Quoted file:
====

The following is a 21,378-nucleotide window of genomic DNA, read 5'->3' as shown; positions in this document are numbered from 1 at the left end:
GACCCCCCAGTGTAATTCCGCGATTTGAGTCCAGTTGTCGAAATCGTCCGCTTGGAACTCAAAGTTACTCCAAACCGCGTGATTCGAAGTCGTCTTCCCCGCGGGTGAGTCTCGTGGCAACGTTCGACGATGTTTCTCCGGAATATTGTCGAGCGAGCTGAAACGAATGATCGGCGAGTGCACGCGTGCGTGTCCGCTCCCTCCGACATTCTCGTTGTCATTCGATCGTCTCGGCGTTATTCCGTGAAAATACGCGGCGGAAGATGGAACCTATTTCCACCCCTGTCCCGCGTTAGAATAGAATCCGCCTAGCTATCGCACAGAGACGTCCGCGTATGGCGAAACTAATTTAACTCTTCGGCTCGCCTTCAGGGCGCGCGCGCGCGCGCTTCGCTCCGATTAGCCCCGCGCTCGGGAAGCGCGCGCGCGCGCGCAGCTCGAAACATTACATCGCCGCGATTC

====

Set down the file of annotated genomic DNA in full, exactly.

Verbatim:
The following is a 21,378-nucleotide window of genomic DNA, read 5'->3' as shown; positions in this document are numbered from 1 at the left end:
GACCCCCCAGTGTAATTCCGCGATTTGAGTCCAGTTGTCGAAATCGTCCGCTTGGAACTCAAAGTTACTCCAAACCGCGTGATTCGAAGTCGTCTTCCCCGCGGGTGAGTCTCGTGGCAACGTTCGACGATGTTTCTCCGGAATATTGTCGAGCGAGCTGAAACGAATGATCGGCGAGTGCACGCGTGCGTGTCCGCTCCCTCCGACATTCTCGTTGTCATTCGATCGTCTCGGCGTTATTCCGTGAAAATACGCGGCGGAAGATGGAACCTATTTCCACCCCTGTCCCGCGTTAGAATAGAATCCGCCTAGCTATCGCACAGAGACGTCCGCGTATGGCGAAACTAATTTAACTCTTCGGCTCGCCTTCAGGGCGCGCGCGCGCGCGCTTCGCTCCGATTAGCCCCGCGCTCGGGAAGCGCGCGCGCGCGCGCAGCTCGAAACATTACATCGCCGCGATTC